The Neapolitan Presepio in New York

Marina Melchionda (November 29, 2010)
In preparation of the visit of the Cardinal of Naples Crescenzio Sepe to New York next January, a series of precious pieces from Neapolitan Presepi will be exhibited at the Italian Cultural Institute from December 14 to January 18, 2011. Here is some background information and a few tips to better understand what this ancient neapolitan tradition is all about.

"Ma a te...te piace 'o presepe??" "No. Nun me piace. Voglio 'a zuppa 'e latte!"  (Do you like the Presepio? No, I don’t like it! I want my milk&cookies!)
In the well-known Neapolitan theatre comedy “Natale in Casa Cupiello” the son of famous Neapolitan comedian and author Edoardo de Filippo, starting from an approach of total refuse towards this bulwark of the local culture,  slowly comes to appreciate the tradition of presepio, influenced by his father that reserves to it full and fierce respect.

The presepio, derived from the Latin word presepium, meaning manger, has been THE symbol of Christmas for Neapolitan families for dozens of generations, since at least ten centuries. The introduction of the tradition of luminous and sumptuous Christmas trees, that are today set up in almost every household in this period, has not reduced its importance, being the presepio commonly considered almost an act of devotion that people pay to Baby Jesus on the day of His Birth and to the culture of their native city.

The focus of the Nativity scene is obviously the cave where Baby Jesus was born, where St. Mary, St. Joseph, the ox and the donkey are placed. All around there are pastors and angels, with the market and the village in the background, and the comet enlightening the whole scene.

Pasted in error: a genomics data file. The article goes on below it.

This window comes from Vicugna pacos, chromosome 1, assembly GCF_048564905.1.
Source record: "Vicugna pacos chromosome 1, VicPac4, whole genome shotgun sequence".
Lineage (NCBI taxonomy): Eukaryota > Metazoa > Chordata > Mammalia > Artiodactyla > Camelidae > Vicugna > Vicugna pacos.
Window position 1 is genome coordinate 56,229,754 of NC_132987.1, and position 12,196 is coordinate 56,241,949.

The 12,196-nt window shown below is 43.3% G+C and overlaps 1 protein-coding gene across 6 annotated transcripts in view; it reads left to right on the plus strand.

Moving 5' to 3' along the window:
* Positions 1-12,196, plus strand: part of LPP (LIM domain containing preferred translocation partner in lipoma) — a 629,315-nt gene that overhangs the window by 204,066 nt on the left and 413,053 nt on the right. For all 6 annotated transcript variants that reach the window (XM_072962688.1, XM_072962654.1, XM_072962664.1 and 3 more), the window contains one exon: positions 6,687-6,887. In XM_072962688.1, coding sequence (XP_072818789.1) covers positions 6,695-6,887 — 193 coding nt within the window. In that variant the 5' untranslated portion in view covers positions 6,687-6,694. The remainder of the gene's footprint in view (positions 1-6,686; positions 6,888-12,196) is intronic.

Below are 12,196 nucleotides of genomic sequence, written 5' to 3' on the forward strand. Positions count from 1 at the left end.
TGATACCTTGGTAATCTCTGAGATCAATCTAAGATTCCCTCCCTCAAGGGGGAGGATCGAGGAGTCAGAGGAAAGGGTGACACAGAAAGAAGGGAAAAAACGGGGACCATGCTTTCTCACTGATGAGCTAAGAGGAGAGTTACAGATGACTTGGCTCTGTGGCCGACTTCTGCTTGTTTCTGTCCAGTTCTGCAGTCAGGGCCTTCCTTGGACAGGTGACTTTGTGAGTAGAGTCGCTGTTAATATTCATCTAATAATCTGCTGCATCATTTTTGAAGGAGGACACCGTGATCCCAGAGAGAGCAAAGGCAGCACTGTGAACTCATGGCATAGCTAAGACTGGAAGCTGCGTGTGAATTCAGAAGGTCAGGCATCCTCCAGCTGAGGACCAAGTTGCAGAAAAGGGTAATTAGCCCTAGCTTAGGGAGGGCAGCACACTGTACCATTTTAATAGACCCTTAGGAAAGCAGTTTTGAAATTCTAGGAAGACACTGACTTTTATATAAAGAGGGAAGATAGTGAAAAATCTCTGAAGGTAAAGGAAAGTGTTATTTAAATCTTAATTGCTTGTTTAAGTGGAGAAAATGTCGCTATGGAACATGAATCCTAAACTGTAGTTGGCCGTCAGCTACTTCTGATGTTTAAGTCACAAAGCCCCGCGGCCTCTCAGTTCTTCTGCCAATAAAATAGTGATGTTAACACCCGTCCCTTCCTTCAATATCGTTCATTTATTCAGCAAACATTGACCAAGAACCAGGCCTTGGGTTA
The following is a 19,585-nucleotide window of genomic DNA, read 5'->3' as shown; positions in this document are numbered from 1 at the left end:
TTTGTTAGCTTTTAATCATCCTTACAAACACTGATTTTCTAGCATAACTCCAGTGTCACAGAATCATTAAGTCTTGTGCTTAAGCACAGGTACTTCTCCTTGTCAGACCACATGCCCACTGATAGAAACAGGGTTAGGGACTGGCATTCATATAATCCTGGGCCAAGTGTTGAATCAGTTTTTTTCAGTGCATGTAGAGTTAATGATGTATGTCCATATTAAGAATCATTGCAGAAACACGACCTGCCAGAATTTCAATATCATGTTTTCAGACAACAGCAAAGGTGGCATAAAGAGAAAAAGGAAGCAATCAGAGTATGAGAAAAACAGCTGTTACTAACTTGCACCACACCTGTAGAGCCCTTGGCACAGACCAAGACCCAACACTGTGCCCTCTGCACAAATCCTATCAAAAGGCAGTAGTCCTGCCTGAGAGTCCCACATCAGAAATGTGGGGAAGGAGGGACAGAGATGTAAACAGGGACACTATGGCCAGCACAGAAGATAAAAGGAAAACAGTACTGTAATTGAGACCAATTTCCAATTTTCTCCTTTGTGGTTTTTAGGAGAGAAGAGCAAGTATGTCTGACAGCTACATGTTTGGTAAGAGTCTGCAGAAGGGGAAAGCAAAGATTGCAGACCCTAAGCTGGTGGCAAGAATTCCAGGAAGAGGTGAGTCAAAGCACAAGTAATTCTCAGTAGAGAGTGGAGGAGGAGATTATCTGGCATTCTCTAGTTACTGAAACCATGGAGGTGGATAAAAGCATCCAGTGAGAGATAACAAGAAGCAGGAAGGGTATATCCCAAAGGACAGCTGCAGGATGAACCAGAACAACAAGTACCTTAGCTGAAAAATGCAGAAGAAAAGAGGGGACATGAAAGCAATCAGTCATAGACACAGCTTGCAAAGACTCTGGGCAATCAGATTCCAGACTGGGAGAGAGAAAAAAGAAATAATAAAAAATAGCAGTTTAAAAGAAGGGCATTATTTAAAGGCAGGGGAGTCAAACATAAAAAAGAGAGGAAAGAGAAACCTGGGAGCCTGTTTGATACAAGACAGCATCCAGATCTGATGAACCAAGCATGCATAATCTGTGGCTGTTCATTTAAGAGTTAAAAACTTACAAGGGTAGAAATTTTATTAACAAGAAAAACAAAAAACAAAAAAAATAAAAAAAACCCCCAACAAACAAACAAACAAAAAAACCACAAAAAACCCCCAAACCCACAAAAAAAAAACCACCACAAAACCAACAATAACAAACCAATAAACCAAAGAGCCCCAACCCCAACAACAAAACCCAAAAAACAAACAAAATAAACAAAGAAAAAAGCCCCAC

Large or small, rich or poor, every Neapolitan family has its own version of the presepio. Its components are mostly handmade: some make small waterfalls or fountains using aluminum foil, or houses, buildings, and boutiques with cardboard and crayons. The pastors and all the other characters populating the scene are usually made of wood, terracotta, or sometimes plastic (in the most modern versions) and are all (or almost) handmade in the famous San Gregorio Armeno, right in the historic center of Naples.

Surrounded by old and scruffy buildings, this street  has its own soul and heart. Every day thousands of people walk across it, there is no tourist that gets to Naples without taking a quick tour to admire the artisanal presepios displayed outside the dozens of workshops that literally decor the side-walks with their latest creations. Not only the local craftsmen sell ALL you need to make your customized, personal, as big-and-rich-as-you-wish presepio, but they are also the custodians of the history of the presepio, and are always ready to share it with all of those who might ask them about it.

A few years ago we did the same, and that’s how we found out about the origins of this tradition.
An artisan who was standing right outside his workshop at the corner between San Gregorio and Via dei Tribunali, told us that the first prototype was made at the beginning of the XI century for the Santa Maria Church. From that time on local churches inaugurated the tradition to set up a presepio during the Christmas period. The richest one, of which we still have some remainings, was donated by the queen Sancia d’Aragona to the Clarisse nuns in 1340.

It was in the XV century that the first artisans started designing and making  wood and terracotta statuettes for the presepio. While at the end of the XVI century brothers Giovanni and Pietro Alemanno made the first wood representation of the Nativity scene, at the beginning of the XVII century sculptor Pietro Belverte created the first presepio with real stones for the San Domenico Maggiore church. It was in the XVII century that the presepio underwent its first evolution when, following the baroque current, artisans started introducing the first “prophane” elements, such as the market with its boutiques, and common people such as peasants, fishermen, butchers, but also dwarfs, mendicants, hosts, humble and poor people who populated the place of birth of Baby Jesus.